Burundi had previously rejected M23 accusations. The Movement, made up of Congolese Tutsi fighters has been fighting the Congolese army and allied militia since last year when it rearmed from years of a lull. One such group is FDLR, remnants of the genocidaires in Rwanda who fled into the DRC after the 1994 genocide against the Tutsi. 

Kigali has in the pasta accused Kinshasa of supporting the group. Last month, FARDC, the Congolese army, announced it would be criminal for any of their forces to associate with the FDLR. It could signal lower tensions with Kigali, but it was out of pressure from the US.

Maj-Gen Sylvain Ekenge, spokesman for the Congolese army, forbade all Congolese soldiers to make contact with the FDLR.

After Ms Haines visited the two countries in late November, the US National Security Council announced the two sides had taken up responsibility to reduce tension.

“Acknowledging the long history of conflict in this region, Presidents Kagame and Tshisekedi plan to take specific steps to reduce current tensions by addressing the respective security concerns of both countries,” said a readout from the meetings on November 21.

“The steps are drawn from previous arrangements reached with the support of neighbours under the Luanda and Nairobi processes.” The US will monitor those pledges, the dispatch indicated.

The US wants DRC to be stable because it is also a part of the Lobito Port Corridor, a new infrastructure project announced in September, worth about $1.5 billion that will see railway line refurbished between the Angolan port of Lobito to the DRC and Zambian mines, offering a lucrative connectivity to enable firms to extract crucial minerals in the Congo without looking over their shoulders. That project is also being touted by the US as an example of how its infrastructure projects in Africa bring better change, compared to the Chinese. It is part of the larger $55 billion US-Africa Summit commitments over the next three years which relies on stable polities that are better governed across the continent.

Luanda Process, mediated by President Joao Lorenco of Angola, brings together Rwanda and the DRC, to de-escalate tensions. Previously, the two sides agreed on reopening diplomatic channels which never happened. Instead, the two sides escalated their war of words. Luanda directly affects Nairobi process, mediated by former Kenyan President Uhuru Kenyatta who has tried to lead dialogue between Kinshasa and armed groups.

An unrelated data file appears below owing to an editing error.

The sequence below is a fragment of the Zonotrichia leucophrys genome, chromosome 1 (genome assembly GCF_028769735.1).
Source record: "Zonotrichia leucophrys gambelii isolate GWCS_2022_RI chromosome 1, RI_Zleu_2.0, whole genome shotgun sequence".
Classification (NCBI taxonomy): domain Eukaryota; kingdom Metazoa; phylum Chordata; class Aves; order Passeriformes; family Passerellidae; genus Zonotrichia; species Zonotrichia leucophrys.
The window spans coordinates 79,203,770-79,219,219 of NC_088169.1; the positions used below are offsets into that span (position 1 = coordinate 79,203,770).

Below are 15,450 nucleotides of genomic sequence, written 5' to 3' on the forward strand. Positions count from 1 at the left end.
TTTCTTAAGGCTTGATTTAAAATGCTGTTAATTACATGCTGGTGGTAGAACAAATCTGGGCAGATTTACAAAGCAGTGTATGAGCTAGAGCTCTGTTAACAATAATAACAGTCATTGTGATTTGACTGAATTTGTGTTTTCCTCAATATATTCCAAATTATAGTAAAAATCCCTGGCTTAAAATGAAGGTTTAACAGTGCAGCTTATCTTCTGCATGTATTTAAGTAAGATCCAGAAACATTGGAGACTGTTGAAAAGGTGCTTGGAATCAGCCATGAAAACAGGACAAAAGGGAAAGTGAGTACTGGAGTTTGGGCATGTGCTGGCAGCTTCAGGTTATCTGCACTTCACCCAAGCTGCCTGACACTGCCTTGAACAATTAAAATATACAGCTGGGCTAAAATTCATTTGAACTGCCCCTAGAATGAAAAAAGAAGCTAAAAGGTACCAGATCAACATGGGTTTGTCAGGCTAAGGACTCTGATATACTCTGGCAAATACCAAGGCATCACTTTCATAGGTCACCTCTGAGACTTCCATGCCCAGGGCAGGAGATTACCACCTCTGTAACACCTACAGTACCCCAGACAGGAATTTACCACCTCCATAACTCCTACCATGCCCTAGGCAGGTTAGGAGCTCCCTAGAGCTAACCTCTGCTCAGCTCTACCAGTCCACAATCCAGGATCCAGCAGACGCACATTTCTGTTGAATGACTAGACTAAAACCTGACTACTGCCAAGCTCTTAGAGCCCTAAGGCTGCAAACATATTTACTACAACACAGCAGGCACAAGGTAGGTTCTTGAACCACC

That explains why the main issue at stake in this election is the insecurity in the east of the DRC. President Tshisekedi has tried several approaches, including support from the East African regional force, which failed. The EACRF are leaving behind armed groups at war with the DRC's armed forces. Almost all the candidates have pointed to Rwanda as the instigator of the M23 war which Kigali denies and blames Kinshasa for not addressing the problem of inclusive leadership, and covering up for the FDLR.

Common foe

Nobel laureates Denis Mukwege, Martin Fayulu, Félix Tshisekedi, Constant Mutamba and Adolphe Muzito are rivals, but they agree on this point. They mention Kigali by name and promise to strengthen the Congolese army to deal with the various attacks. Moïse Katumbi presented a plan to strengthen the Congolese army in six months. Katumbi's opponents, starting with Félix Tshisekedi and his entire camp, criticised him for “not being strong against Rwanda.”

On the other hand, other candidates have agreed to criticise Tshisekedi for joining the EAC regional bloc that now includes eight countries, arguing it exposed the DRC to unnecessary openings to be exploited.

Nearly all the candidates say they won’t negotiate with rebels, suggesting there won’t be any dialogue. But the situation could well change. Tshisekedi, for instance, labels M23 as terrorists but then says negotiations can only be pegged on surrender and disarmament.

Washington said this week it had obtained a commitment to a ceasefire, despite the almost daily fighting between the rebels and the Congolese army, supported by the Wazalendo self-defence groups, since October this year.

“The cessation of hostilities is a step in the right direction. The DRC will respect its commitments as usual and hopes that this time Rwanda will respect its commitments, in particular by effectively withdrawing its troops from our territory, said Patrick Muyaya, spokesman for the Congolese government.

“The DRC calls for the rapid implementation of the roadmap resulting from the Luanda and Nairobi processes as a definitive solution to the crisis, which includes the disarmament and cantonment of M23.”

The DRC appreciates the United States' commitment to restoring peace to the east of the country but remains closed to the idea of negotiating with the rebels unless they first agree to be confined.

The presidential election in the DRC is a pivotal moment for determining whether the Congo will return to this position in 2024 or whether a new policy will be put in place.